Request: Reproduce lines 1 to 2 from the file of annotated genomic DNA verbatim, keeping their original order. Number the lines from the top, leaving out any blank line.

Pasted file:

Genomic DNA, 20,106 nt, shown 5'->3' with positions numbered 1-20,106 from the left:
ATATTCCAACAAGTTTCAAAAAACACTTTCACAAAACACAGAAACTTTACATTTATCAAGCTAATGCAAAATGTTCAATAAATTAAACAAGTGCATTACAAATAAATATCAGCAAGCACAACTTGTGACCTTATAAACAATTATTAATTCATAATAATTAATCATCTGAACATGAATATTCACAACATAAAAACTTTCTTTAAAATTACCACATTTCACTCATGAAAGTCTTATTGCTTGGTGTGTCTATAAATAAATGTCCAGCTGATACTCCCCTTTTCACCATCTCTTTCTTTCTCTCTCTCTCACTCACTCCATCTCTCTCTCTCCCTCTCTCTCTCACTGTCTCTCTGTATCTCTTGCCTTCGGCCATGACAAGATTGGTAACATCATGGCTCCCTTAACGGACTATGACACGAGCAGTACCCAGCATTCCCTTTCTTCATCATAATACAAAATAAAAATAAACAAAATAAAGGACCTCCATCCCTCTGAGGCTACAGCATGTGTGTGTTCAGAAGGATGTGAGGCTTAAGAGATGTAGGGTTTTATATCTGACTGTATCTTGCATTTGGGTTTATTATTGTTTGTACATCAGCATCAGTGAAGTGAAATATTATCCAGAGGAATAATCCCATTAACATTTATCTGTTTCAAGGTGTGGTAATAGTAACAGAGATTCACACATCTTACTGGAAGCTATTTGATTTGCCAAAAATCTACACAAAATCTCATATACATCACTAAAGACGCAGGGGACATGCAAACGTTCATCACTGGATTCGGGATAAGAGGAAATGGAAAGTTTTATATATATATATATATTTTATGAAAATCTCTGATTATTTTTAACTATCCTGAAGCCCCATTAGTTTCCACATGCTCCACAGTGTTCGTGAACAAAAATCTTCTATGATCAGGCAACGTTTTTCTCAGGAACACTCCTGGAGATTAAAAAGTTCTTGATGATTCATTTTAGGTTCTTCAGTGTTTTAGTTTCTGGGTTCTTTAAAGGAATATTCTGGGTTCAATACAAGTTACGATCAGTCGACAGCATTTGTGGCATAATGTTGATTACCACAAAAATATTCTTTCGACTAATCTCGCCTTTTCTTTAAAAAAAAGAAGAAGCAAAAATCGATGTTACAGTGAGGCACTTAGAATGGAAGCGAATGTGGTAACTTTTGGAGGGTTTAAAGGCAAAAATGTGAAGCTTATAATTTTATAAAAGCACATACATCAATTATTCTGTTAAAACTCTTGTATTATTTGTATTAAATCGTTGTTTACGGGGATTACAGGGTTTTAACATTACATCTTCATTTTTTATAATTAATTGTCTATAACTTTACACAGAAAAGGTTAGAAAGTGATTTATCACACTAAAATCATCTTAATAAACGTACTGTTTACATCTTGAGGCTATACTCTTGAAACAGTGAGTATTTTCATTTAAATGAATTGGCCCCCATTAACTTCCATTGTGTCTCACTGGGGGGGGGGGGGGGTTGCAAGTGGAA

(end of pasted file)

Genomic DNA, 20,106 nt, shown 5'->3' with positions numbered 1-20,106 from the left:
ATATTCCAACAAGTTTCAAAAAACACTTTCACAAAACACAGAAACTTTACATTTATCAAGCTAATGCAAAATGTTCAATAAATTAAACAAGTGCATTACAAATAAATATCAGCAAGCACAACTTGTGACCTTATAAACAATTATTAATTCATAATAATTAATCATCTGAACATGAATATTCACAACATAAAAACTTTCTTTAAAATTACCACATTTCACTCATGAAAGTCTTATTGCTTGGTGTGTCTATAAATAAATGTCCAGCTGATACTCCCCTTTTCACCATCTCTTTCTTTCTCTCTCTCTCACTCACTCCATCTCTCTCTCTCCCTCTCTCTCTCACTGTCTCTCTGTATCTCTTGCCTTCGGCCATGACAAGATTGGTAACATCATGGCTCCCTTAACGGACTATGACACGAGCAGTACCCAGCATTCCCTTTCTTCATCATAATACAAAATAAAAATAAACAAAATAAAGGACCTCCATCCCTCTGAGGCTACAGCATGTGTGTGTTCAGAAGGATGTGAGGCTTAAGAGATGTAGGGTTTTATATCTGACTGTATCTTGCATTTGGGTTTATTATTGTTTGTACATCAGCATCAGTGAAGTGAAATATTATCCAGAGGAATAATCCCATTAACATTTATCTGTTTCAAGGTGTGGTAATAGTAACAGAGATTCACACATCTTACTGGAAGCTATTTGATTTGCCAAAAATCTACACAAAATCTCATATACATCACTAAAGACGCAGGGGACATGCAAACGTTCATCACTGGATTCGGGATAAGAGGAAATGGAAAGTTTTATATATATATATATATTTTATGAAAATCTCTGATTATTTTTAACTATCCTGAAGCCCCATTAGTTTCCACATGCTCCACAGTGTTCGTGAACAAAAATCTTCTATGATCAGGCAACGTTTTTCTCAGGAACACTCCTGGAGATTAAAAAGTTCTTGATGATTCATTTTAGGTTCTTCAGTGTTTTAGTTTCTGGGTTCTTTAAAGGAATATTCTGGGTTCAATACAAGTTACGATCAGTCGACAGCATTTGTGGCATAATGTTGATTACCACAAAAATATTCTTTCGACTAATCTCGCCTTTTCTTTAAAAAAAAGAAGAAGCAAAAATCGATGTTACAGTGAGGCACTTAGAATGGAAGCGAATGTGGTAACTTTTGGAGGGTTTAAAGGCAAAAATGTGAAGCTTATAATTTTATAAAAGCACATACATCAATTATTCTGTTAAAACTCTTGTATTATTTGTATTAAATCGTTGTTTACGGGGATTACAGGGTTTTAACATTACATCTTCATTTTTTATAATTAATTGTCTATAACTTTACACAGAAAAGGTTAGAAAGTGATTTATCACACTAAAATCATCTTAATAAACGTACTGTTTACATCTTGAGGCTATACTCTTGAAACAGTGAGTATTTTCATTTAAATGAATTGGCCCCCATTAACTTCCATTGTGTCTCACTGGGGGGGGGGGGGGGTTGCAAGTGGAA